The Marginalian
The Marginalian

Between Page and Screen: A Digital Pop-Up Book about Love

What an alphabetical romance has to do with the poetics of geometry and the heart of storytelling.

Pop-up books, with their architectural whimsy and transfixing tactility, are on the bleeding front lines of the analog-to-digital shift as we contemplate the tradeoffs of what is lost as we gain the convenience and mutability of digital text. But this needn’t be the case. From poet-developer duo Amaranth Borsuk and Brad Bouse, and Siglio Press, comes Between Page and Screen — a remarkable “digital pop-up book” that tells the love story of the letters P and S through minimalist, wordless black-and-white geometric patterns that spring to life and summon the text when looked at through a webcam. You suddenly see yourself projected on the screen, holding in your hands the paper pages from which the living language of digital text unfolds into the story. And what a story it is — full of wordplay and innuendo, the narrative flows with equal parts humor and poetic sophistication as words morph into one another with your every movement, a visceral metaphor for the longing of the two alphabetical lovers.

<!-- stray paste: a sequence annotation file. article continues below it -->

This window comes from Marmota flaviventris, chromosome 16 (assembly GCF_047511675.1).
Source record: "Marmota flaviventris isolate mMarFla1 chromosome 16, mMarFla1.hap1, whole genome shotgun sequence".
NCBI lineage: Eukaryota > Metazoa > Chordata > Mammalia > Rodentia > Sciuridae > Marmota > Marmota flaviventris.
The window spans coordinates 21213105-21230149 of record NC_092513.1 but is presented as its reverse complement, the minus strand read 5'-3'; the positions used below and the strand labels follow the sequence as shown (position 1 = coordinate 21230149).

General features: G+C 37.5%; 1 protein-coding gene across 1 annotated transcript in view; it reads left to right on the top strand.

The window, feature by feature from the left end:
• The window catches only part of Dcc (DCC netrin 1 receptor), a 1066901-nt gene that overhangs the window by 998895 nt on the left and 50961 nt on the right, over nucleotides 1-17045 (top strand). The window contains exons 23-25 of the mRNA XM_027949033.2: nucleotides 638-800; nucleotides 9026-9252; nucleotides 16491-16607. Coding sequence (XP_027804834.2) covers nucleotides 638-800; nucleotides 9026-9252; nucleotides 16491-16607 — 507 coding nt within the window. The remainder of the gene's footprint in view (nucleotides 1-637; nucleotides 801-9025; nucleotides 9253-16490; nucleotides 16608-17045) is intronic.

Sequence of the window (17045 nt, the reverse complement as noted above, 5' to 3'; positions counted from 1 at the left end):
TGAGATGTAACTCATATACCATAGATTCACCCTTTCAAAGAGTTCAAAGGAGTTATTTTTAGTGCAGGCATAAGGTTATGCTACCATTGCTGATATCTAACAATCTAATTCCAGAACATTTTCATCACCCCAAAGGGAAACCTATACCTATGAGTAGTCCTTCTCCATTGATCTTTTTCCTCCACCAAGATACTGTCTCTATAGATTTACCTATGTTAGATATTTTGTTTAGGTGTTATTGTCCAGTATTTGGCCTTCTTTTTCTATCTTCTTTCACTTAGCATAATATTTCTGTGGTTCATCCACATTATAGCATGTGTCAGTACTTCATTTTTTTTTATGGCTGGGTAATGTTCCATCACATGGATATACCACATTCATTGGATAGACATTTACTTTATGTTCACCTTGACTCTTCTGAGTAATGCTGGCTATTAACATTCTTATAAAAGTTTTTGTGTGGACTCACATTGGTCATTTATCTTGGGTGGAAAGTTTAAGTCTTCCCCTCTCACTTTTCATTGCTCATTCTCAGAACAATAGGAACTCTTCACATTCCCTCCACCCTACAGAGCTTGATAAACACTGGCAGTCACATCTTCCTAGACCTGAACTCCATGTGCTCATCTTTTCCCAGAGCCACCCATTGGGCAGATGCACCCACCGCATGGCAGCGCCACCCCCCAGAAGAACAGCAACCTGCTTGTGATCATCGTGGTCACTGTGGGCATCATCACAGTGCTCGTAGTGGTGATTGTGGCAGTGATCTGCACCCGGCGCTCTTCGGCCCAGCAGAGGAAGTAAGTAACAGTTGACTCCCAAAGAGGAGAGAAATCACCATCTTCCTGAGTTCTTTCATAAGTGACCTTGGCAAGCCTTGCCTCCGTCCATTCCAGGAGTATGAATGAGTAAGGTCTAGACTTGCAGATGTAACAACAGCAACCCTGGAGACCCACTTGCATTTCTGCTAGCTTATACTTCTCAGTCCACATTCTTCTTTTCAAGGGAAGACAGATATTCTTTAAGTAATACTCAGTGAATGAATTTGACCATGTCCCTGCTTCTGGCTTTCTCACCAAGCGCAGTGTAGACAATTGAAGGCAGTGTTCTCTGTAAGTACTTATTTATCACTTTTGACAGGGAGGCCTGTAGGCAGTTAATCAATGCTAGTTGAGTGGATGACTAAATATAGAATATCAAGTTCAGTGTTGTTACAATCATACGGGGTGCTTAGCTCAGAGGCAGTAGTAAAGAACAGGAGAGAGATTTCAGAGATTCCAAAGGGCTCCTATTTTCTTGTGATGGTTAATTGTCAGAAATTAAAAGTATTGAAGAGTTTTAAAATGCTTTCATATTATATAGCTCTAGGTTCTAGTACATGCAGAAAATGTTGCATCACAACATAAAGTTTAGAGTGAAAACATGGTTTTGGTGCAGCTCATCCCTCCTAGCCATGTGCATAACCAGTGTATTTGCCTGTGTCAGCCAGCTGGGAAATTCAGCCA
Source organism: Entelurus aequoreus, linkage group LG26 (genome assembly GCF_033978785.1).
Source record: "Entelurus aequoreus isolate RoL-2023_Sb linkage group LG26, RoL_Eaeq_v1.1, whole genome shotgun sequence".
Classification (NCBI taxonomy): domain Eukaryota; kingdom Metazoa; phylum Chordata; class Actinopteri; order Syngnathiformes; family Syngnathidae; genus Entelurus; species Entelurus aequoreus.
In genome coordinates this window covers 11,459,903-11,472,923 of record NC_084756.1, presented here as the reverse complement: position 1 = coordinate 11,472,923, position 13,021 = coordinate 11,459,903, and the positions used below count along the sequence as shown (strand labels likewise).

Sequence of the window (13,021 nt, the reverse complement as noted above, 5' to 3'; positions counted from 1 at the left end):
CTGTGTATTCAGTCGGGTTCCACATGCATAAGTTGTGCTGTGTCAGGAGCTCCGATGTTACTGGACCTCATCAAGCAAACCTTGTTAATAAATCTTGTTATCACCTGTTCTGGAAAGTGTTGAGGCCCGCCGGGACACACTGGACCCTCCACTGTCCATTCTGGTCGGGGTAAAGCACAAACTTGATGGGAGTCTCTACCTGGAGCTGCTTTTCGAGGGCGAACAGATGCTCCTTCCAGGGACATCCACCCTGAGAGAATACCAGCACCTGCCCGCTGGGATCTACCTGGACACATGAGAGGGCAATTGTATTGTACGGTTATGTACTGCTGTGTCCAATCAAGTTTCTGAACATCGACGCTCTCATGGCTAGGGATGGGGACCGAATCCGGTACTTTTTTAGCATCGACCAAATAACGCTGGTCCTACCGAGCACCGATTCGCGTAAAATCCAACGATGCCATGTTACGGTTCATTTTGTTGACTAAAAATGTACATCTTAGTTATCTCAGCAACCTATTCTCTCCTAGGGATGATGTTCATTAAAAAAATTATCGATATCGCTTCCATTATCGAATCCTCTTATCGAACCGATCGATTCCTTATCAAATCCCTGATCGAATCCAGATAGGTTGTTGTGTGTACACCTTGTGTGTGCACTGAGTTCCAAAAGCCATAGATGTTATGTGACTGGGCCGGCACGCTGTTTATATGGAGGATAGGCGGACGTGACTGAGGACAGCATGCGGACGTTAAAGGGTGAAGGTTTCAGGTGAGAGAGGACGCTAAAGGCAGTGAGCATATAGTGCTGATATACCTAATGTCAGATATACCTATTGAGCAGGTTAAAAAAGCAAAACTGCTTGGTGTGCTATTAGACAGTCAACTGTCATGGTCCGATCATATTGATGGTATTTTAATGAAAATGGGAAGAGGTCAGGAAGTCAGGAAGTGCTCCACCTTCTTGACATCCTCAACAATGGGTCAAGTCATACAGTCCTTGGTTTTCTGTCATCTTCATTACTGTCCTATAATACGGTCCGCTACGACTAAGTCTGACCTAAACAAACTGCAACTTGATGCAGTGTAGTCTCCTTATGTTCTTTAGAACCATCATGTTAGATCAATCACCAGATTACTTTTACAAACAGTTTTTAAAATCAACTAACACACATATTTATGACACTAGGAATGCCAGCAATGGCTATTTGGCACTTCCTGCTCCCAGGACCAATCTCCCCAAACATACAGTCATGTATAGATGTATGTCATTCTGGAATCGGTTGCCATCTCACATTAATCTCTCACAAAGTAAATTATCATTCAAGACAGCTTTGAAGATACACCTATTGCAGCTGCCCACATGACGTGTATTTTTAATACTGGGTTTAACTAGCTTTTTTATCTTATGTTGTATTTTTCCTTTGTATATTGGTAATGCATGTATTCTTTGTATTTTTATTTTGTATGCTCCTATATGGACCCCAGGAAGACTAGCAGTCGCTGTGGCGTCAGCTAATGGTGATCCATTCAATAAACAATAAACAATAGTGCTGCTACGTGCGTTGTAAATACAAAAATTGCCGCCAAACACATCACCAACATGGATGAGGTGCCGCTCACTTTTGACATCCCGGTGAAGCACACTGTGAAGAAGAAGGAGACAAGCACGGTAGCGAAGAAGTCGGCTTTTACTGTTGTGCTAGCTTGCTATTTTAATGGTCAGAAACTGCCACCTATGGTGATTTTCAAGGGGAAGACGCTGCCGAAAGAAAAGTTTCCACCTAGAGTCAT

At once contrasting and complementing the augmented reality technology is an exquisite original book, letterpress-printed and hand-bound on fine press paper. What emerges is a beautiful meditation on where the heart of a book really resides — in the medium, be that page or screen, or in the reader’s experience and imagination.

It might be tempting to dismiss augmented reality as a gimmick — because anyone who’s been living on this side of the digital divide has seen her share of gimmicky AR — but in Between Page and Screen, it becomes a poetic device, seeking to reignite in us grown-ups that giddy excitement we once felt as we opened our very first childhood pop-up book. On a deeper level, it’s a meditation on duality — page and screen, object and subject, materiality and ephemerality, the stern, black-and-white rigidity of the geometric shapes and the soft fluidity of love.

Published April 30, 2012




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